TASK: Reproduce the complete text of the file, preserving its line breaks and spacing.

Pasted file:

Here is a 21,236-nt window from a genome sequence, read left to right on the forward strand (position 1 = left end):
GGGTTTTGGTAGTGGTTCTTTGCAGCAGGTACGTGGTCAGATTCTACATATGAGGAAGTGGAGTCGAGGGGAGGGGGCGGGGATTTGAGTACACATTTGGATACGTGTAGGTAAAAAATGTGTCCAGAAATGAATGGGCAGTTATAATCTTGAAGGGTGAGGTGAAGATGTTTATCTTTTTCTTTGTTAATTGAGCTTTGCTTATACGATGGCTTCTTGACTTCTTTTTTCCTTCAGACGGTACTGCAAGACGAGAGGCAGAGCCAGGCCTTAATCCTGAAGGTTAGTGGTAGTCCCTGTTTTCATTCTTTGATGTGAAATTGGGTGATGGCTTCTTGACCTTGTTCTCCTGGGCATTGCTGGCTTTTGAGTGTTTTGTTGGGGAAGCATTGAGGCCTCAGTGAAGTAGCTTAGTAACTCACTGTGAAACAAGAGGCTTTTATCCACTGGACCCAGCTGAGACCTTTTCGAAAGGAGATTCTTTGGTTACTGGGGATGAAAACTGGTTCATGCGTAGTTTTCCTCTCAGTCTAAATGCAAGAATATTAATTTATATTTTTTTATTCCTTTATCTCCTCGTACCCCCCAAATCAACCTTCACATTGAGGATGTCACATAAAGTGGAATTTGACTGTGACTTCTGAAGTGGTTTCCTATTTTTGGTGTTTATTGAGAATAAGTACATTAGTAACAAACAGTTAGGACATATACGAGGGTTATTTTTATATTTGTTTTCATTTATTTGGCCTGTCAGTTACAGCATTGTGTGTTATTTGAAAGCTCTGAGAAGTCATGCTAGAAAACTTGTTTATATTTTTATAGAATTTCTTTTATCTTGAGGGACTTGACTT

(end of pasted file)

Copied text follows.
Here is a 21,236-nt window from a genome sequence, read left to right on the forward strand (position 1 = left end):
GGGTTTTGGTAGTGGTTCTTTGCAGCAGGTACGTGGTCAGATTCTACATATGAGGAAGTGGAGTCGAGGGGAGGGGGCGGGGATTTGAGTACACATTTGGATACGTGTAGGTAAAAAATGTGTCCAGAAATGAATGGGCAGTTATAATCTTGAAGGGTGAGGTGAAGATGTTTATCTTTTTCTTTGTTAATTGAGCTTTGCTTATACGATGGCTTCTTGACTTCTTTTTTCCTTCAGACGGTACTGCAAGACGAGAGGCAGAGCCAGGCCTTAATCCTGAAGGTTAGTGGTAGTCCCTGTTTTCATTCTTTGATGTGAAATTGGGTGATGGCTTCTTGACCTTGTTCTCCTGGGCATTGCTGGCTTTTGAGTGTTTTGTTGGGGAAGCATTGAGGCCTCAGTGAAGTAGCTTAGTAACTCACTGTGAAACAAGAGGCTTTTATCCACTGGACCCAGCTGAGACCTTTTCGAAAGGAGATTCTTTGGTTACTGGGGATGAAAACTGGTTCATGCGTAGTTTTCCTCTCAGTCTAAATGCAAGAATATTAATTTATATTTTTTTATTCCTTTATCTCCTCGTACCCCCCAAATCAACCTTCACATTGAGGATGTCACATAAAGTGGAATTTGACTGTGACTTCTGAAGTGGTTTCCTATTTTTGGTGTTTATTGAGAATAAGTACATTAGTAACAAACAGTTAGGACATATACGAGGGTTATTTTTATATTTGTTTTCATTTATTTGGCCTGTCAGTTACAGCATTGTGTGTTATTTGAAAGCTCTGAGAAGTCATGCTAGAAAACTTGTTTATATTTTTATAGAATTTCTTTTATCTTGAGGGACTTGACTT